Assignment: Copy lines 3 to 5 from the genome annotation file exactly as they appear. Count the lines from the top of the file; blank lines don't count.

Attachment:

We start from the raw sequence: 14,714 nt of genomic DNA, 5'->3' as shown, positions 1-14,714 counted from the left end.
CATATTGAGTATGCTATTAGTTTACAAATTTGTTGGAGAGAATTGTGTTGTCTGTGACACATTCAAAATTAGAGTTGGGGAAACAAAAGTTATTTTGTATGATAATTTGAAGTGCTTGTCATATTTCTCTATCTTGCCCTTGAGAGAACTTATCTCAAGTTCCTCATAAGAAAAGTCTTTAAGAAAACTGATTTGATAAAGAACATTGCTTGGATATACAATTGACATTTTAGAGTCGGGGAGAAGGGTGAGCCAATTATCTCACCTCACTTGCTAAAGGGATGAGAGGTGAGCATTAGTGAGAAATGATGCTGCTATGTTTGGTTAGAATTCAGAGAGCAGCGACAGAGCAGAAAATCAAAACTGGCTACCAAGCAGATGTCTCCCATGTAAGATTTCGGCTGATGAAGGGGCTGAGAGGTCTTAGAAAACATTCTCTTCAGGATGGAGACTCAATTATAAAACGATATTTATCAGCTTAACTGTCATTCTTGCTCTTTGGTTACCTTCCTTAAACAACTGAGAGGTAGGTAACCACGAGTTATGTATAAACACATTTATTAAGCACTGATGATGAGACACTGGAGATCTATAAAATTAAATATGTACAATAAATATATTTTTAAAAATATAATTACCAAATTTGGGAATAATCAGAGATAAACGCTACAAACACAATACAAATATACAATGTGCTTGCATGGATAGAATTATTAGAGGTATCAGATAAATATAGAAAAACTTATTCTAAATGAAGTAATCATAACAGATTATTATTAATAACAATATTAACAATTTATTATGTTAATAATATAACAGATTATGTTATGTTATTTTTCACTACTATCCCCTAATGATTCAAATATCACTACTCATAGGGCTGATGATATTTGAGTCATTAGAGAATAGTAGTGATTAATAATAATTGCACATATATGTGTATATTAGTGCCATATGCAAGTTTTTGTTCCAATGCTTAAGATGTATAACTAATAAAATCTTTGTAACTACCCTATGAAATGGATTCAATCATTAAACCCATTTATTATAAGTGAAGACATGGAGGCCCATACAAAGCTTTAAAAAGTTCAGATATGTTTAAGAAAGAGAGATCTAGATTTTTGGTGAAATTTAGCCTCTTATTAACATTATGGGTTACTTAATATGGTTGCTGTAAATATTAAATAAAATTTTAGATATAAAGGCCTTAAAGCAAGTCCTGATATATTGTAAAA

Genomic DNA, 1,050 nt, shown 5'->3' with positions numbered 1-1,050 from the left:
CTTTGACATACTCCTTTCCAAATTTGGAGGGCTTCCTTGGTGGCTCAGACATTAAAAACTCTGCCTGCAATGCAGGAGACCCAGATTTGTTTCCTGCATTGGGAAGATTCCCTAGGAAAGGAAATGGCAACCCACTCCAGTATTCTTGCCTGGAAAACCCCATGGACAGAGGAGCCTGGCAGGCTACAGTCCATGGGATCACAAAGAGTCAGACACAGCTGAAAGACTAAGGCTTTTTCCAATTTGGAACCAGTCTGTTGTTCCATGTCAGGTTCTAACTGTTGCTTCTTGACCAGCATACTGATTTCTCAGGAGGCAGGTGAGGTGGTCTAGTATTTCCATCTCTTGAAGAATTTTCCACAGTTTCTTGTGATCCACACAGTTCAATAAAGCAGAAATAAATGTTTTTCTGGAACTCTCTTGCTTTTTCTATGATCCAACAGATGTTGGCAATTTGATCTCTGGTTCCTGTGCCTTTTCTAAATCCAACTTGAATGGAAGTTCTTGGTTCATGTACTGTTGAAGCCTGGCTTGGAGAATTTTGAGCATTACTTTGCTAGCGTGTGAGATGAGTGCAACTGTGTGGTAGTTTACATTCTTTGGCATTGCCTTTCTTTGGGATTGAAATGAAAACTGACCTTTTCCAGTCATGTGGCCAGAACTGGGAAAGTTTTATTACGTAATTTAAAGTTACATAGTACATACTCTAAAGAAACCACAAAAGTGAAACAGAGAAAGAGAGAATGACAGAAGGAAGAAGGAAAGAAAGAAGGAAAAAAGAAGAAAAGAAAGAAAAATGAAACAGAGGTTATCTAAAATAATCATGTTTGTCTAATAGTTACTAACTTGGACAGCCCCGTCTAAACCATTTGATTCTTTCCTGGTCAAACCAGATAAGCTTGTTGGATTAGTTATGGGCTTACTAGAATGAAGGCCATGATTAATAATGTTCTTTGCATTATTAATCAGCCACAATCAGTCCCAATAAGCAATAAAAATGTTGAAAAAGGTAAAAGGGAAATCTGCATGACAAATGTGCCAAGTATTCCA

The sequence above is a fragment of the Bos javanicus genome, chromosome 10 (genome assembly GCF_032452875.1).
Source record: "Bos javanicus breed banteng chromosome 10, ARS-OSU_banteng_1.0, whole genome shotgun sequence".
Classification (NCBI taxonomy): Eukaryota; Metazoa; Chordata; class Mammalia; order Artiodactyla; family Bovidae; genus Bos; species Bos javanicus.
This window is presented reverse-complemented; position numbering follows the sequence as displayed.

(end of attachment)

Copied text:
Genomic DNA, 1,050 nt, shown 5'->3' with positions numbered 1-1,050 from the left:
CTTTGACATACTCCTTTCCAAATTTGGAGGGCTTCCTTGGTGGCTCAGACATTAAAAACTCTGCCTGCAATGCAGGAGACCCAGATTTGTTTCCTGCATTGGGAAGATTCCCTAGGAAAGGAAATGGCAACCCACTCCAGTATTCTTGCCTGGAAAACCCCATGGACAGAGGAGCCTGGCAGGCTACAGTCCATGGGATCACAAAGAGTCAGACACAGCTGAAAGACTAAGGCTTTTTCCAATTTGGAACCAGTCTGTTGTTCCATGTCAGGTTCTAACTGTTGCTTCTTGACCAGCATACTGATTTCTCAGGAGGCAGGTGAGGTGGTCTAGTATTTCCATCTCTTGAAGAATTTTCCACAGTTTCTTGTGATCCACACAGTTCAATAAAGCAGAAATAAATGTTTTTCTGGAACTCTCTTGCTTTTTCTATGATCCAACAGATGTTGGCAATTTGATCTCTGGTTCCTGTGCCTTTTCTAAATCCAACTTGAATGGAAGTTCTTGGTTCATGTACTGTTGAAGCCTGGCTTGGAGAATTTTGAGCATTACTTTGCTAGCGTGTGAGATGAGTGCAACTGTGTGGTAGTTTACATTCTTTGGCATTGCCTTTCTTTGGGATTGAAATGAAAACTGACCTTTTCCAGTCATGTGGCCAGAACTGGGAAAGTTTTATTACGTAATTTAAAGTTACATAGTACATACTCTAAAGAAACCACAAAAGTGAAACAGAGAAAGAGAGAATGACAGAAGGAAGAAGGAAAGAAAGAAGGAAAAAAGAAGAAAAGAAAGAAAAATGAAACAGAGGTTATCTAAAATAATCATGTTTGTCTAATAGTTACTAACTTGGACAGCCCCGTCTAAACCATTTGATTCTTTCCTGGTCAAACCAGATAAGCTTGTTGGATTAGTTATGGGCTTACTAGAATGAAGGCCATGATTAATAATGTTCTTTGCATTATTAATCAGCCACAATCAGTCCCAATAAGCAATAAAAATGTTGAAAAAGGTAAAAGGGAAATCTGCATGACAAATGTGCCAAGTATTCCA

The sequence above is a fragment of the Bos javanicus genome, chromosome 10 (genome assembly GCF_032452875.1).